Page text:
Michel Franco’s drama about the chokehold of the past boasts star power in Jessica Chastain and Peter Sarsgaard, but never quite delivers on its emotional premise.
The duality of memory is a concept that human beings have been forced to grapple with ever since our brains first functioned with even the slightest indication of cohesion. Our memories serve as a bank in which we accumulate the unique life experiences that craft us into distinctive individuals, for better or for worse. On his third visit to the Venice Film Festival within the past four years, director Michel Franco attempts to explore the latter, more vulnerable aspects of the cerebral cache rooted deep within our skulls.
We first encounter Sylvia (Jessica Chastain), an alcoholic in recovery, at an unconventionally celebrative Alcoholics Anonymous meeting on the thirteenth anniversary of her sobriety. On an average day, Sylvia’s mundane life consists of dropping her teen daughter Anna (Brooke Timber) at school, working as a carer at an adult daycare centre and hanging out with her younger sister Olivia (Merritt Wever) and her family. When the sisters attend a high school reunion, Sylvia is followed home by Saul (Peter Saarsgard). Although the two don’t speak, he remains outside of her apartment until the next morning, sleeping on a pile of tires.
After finding emergency contact information in his wallet, Sylvia discovers from his brother Isaac (Josh Charles) and niece Sara (Elsie Fisher), that Saul has early-onset dementia. Evidently caught up in copious amounts of trauma from the past, Sylvia initially rejects a proposal made by Sara in which she would be paid to care for and provide company for Saul, but after discovering Saul wasn’t part of her traumatic high school experience, she has a change of heart, and the pair begin to tentatively bond.
The beauty of Memory derives from the subtext embedded in its story. Sylvia and Saul are drastically different, yet simultaneously alike. Where Sylvia is incapacitated by the memories which haunt her, Saul is free from the burden and is alleviated from remembering the distressing situations that he is unwillingly prone to. Nevertheless, they are both lonely and deprived of the luxury of happy memories. As a result, when their respective family lives begin to suffer, they find themselves leaning on each other.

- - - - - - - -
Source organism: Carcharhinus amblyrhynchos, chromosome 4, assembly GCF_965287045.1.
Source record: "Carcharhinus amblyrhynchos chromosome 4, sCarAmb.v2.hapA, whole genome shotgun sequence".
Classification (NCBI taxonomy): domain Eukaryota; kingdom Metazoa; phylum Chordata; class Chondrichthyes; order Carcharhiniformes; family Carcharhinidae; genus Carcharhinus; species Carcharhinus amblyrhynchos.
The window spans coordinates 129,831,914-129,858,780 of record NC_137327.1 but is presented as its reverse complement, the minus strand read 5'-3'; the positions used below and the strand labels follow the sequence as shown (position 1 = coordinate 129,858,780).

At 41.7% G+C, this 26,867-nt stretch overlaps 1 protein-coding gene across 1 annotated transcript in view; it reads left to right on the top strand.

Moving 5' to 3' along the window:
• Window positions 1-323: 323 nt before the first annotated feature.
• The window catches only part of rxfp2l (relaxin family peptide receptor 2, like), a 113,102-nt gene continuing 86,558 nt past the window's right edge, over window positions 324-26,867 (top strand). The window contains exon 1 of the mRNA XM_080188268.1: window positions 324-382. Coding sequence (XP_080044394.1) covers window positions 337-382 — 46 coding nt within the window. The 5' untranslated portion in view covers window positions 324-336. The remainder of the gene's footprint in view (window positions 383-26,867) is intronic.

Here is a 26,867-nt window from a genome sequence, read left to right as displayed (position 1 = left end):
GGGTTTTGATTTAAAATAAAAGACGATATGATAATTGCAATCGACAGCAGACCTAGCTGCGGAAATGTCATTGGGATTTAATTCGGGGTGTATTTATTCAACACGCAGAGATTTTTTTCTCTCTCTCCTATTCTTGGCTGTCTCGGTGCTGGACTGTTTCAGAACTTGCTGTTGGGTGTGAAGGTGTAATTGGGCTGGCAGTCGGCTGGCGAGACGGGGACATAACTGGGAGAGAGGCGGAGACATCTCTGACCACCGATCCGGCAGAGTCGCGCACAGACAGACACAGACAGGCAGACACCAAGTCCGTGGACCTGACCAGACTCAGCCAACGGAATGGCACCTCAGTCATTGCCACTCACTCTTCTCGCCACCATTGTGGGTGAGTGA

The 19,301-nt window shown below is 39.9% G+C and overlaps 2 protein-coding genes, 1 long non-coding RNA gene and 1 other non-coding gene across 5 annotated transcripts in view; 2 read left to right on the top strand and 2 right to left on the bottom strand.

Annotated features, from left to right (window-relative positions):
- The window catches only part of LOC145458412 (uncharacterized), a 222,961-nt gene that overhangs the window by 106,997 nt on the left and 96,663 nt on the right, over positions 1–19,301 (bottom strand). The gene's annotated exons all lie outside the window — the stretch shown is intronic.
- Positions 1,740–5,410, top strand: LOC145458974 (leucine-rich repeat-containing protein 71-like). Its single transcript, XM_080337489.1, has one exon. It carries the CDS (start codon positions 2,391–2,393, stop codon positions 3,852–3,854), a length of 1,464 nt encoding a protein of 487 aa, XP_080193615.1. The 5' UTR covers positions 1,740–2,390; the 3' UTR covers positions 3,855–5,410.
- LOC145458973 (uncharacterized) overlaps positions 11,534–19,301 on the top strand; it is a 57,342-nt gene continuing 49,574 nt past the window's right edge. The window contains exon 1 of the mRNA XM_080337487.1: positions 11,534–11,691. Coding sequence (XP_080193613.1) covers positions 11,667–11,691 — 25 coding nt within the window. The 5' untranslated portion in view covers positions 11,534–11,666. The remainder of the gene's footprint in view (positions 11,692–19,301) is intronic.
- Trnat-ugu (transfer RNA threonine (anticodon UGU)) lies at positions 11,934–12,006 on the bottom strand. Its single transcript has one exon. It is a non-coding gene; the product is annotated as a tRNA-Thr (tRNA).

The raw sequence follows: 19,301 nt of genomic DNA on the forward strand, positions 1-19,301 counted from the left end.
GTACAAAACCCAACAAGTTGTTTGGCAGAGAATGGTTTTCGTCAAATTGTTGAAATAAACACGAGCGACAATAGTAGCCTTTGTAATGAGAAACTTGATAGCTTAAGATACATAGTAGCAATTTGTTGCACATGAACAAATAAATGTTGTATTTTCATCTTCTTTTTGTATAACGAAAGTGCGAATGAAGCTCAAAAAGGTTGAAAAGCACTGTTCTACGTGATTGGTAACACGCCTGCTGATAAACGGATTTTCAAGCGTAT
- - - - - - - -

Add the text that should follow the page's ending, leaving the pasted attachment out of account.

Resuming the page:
Alas, the majority of this intriguing exploration is kept well beneath the film’s epidermis and is hardly visible to the naked eye. Considering that this particular plot heavily depends on the experiences that have led these core characters to converge, Franco is unable to commit to exploring these individuals on a genuine level. Consequently, this questionable sacrifice gives Chastain and Saarsgard little substance to tackle in what has the potential to be a fascinating set of character studies.
In lieu of narrative depth, we are provided with stagnant technical decisions that are equally as underdeveloped. By no means should films have to tirelessly take visual risks, but at the bare minimum, this stripped-back approach should feel engaging and deliberate. Yet Memory’s relatively restrained hundred-minute runtime is bloated with repetitive sequences focused on the characters navigating the world physically rather than emotionally, suggesting that even Franco fails to grasp the vast potential of the parable at hand.
Published 8 Sep 2023